For our four day ride from Mendoza to Los Andes, my dad joined us by taking local buses to each of our daily destinations.  It worked out pretty well, but may have been a little boring for him at times!  On the first day we rode to Potrerillos.  We took city streets for the first 30 km or so, and then ended up on the main highway... We later found out that there was another road we could have taken..which would have likely been much more relaxing as the trucks and buses passing us seemed homicidal.  There was no shoulder on this dead straight highway that led into the mountains, and the traffic was moving fast.  It the main border crossing between Argentina and Chile, so we shouldn't have been too surprised by the traffic.  Normally buses and trucks are reasonably respectful if we make it clear that we need to be given wide clearance by occupying just enough of the lane to make it impossible for them to pass.  It was not the case along this road...they seemed to just lean on the horn and pass us with only inches to spare.   I became so frustrated, that I ended up throwing my bike on the side of the road and yelling profanities at the vehicles.... I won't go into more details.  Once I gathered myself, we took off again continuing our gradual climb of about 900 m, finally we reached a top of sorts and got a view of the Laguna Potrerillos, and began a 200 m descent to the 'town'... Turns out there is not much of a town at all, just a vague region.   This made finding my dad, who had taken the bus, rather difficult.... But in the end we found him at a restaurant with a bottle of beer.  He had rented a cabana nearby, which we were not allowed to occupy until 8pm... So we hung out until then...and then crashed!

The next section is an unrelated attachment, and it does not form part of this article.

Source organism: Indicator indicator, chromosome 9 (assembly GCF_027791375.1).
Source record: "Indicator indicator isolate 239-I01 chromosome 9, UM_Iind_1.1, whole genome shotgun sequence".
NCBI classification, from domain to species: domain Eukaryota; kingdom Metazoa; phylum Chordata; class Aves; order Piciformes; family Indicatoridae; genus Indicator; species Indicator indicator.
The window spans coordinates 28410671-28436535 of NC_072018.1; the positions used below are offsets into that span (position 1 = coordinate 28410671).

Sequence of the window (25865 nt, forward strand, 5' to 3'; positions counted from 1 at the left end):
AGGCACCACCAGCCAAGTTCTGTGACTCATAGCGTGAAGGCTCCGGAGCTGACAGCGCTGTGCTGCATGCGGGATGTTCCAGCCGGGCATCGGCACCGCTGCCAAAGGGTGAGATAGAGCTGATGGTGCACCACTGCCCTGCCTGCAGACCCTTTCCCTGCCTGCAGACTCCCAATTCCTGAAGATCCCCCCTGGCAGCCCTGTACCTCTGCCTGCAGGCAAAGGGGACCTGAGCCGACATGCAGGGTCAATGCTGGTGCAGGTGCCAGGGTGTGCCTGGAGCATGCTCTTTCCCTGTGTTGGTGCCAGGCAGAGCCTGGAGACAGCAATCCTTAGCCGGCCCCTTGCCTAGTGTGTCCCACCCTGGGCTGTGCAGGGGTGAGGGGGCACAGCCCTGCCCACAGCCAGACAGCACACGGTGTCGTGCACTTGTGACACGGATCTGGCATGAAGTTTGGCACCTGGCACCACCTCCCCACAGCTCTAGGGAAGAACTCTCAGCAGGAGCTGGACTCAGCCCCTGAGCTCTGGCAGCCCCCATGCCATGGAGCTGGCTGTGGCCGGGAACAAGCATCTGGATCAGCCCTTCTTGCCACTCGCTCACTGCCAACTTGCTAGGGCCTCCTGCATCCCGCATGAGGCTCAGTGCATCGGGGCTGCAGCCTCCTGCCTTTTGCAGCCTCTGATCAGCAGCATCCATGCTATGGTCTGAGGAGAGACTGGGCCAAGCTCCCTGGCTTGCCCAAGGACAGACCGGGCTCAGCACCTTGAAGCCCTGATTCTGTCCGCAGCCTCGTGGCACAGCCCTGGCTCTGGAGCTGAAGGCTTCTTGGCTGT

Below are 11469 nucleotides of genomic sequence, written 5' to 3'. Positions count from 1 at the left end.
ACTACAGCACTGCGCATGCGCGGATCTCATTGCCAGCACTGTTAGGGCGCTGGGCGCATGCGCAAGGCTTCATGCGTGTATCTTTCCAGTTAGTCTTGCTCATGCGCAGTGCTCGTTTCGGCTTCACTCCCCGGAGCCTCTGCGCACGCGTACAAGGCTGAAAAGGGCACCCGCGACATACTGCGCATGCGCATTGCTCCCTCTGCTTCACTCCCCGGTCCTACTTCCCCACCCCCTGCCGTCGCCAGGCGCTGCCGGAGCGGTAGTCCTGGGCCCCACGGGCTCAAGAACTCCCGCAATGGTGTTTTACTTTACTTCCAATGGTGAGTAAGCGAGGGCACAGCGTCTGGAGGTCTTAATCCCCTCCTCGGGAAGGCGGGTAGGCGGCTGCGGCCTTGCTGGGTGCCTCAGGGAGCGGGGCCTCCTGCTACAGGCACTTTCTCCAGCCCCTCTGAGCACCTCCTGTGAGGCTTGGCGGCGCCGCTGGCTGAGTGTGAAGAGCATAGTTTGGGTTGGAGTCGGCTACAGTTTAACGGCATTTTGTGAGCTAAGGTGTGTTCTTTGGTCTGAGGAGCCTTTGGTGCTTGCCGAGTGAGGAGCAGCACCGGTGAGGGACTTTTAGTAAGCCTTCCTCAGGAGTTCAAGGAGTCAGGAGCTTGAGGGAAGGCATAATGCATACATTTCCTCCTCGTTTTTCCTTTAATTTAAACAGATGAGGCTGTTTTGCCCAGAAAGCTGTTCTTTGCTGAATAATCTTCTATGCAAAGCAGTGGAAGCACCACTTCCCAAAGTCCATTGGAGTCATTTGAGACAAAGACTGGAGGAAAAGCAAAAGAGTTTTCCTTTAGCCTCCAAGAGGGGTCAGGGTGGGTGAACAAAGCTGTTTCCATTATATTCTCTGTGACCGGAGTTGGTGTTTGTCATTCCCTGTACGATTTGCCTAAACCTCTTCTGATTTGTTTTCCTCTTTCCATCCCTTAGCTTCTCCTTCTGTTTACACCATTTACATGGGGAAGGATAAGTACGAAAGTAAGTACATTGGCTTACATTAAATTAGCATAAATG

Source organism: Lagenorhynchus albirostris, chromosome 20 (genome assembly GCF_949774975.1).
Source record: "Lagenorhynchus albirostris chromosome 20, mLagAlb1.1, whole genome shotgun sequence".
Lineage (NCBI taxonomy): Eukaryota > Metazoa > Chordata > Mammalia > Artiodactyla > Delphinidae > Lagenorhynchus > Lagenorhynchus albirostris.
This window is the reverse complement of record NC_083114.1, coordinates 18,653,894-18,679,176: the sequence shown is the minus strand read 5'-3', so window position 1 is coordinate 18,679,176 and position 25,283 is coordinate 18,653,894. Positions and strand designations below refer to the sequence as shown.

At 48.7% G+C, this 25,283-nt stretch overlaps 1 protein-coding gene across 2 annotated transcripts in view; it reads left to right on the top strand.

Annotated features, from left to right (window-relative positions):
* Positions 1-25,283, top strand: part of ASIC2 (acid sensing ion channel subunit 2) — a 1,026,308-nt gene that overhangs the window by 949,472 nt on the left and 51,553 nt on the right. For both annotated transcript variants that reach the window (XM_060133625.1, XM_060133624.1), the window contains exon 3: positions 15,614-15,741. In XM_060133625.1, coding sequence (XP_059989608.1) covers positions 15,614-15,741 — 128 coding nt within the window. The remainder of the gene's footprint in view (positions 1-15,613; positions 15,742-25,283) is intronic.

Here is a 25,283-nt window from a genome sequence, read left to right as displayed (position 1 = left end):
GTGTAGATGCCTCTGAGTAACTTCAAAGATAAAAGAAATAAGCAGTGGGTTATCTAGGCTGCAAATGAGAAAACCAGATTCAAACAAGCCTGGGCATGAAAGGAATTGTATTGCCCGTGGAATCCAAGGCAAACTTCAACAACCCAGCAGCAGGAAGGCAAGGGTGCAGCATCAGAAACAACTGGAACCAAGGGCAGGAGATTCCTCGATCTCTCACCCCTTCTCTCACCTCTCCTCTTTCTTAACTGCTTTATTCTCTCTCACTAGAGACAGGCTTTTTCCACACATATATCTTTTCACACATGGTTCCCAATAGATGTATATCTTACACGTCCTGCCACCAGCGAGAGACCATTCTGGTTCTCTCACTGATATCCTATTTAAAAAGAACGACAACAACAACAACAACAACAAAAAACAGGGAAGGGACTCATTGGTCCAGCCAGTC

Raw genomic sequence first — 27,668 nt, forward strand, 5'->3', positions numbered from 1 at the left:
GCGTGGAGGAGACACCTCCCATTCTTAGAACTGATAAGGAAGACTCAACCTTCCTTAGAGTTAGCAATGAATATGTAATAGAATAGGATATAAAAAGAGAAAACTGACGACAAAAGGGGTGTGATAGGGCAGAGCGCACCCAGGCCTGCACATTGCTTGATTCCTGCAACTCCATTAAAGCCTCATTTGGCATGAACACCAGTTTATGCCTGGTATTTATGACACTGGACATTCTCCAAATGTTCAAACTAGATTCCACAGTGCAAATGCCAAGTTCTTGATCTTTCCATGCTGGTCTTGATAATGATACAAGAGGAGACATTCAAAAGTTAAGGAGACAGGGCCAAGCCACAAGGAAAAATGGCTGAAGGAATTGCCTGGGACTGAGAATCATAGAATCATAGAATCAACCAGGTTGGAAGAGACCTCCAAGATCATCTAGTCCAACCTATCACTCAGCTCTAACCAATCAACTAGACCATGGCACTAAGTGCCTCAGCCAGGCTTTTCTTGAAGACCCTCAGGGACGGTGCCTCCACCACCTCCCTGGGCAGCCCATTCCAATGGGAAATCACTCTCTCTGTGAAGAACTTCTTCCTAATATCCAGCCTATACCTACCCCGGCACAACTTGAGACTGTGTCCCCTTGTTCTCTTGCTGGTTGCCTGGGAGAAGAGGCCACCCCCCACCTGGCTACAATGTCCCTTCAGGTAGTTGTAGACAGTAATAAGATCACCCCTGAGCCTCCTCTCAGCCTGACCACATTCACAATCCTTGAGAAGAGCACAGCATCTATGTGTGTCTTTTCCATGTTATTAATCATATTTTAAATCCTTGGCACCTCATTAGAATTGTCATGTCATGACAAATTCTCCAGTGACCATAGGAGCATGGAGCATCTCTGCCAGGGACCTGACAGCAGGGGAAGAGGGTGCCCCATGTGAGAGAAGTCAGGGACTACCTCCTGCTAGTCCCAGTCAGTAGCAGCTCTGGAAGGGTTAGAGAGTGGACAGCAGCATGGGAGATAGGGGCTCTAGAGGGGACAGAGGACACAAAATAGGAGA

The next day we rode to Upsallata, a much shorter ride and it became more and more beautiful!   The traffic seemed lighter as well, not sure why, perhaps everyone was just moving a little slower because of all the curves.  We were climbing all day, but had a strong tailwind, which made for some fast riding!  One of the highlights of the day was seeing three Condors, one of them even landed on a rock cliff about 30 meters overhead, so we had a very close look.  They are HUGE, and kind of look like vultures.  We arrived in Upsallata early afternoon and found my dad much more easily.  We all went for a hike to a nearby mirador and saw some more Condors!  It was another early evening.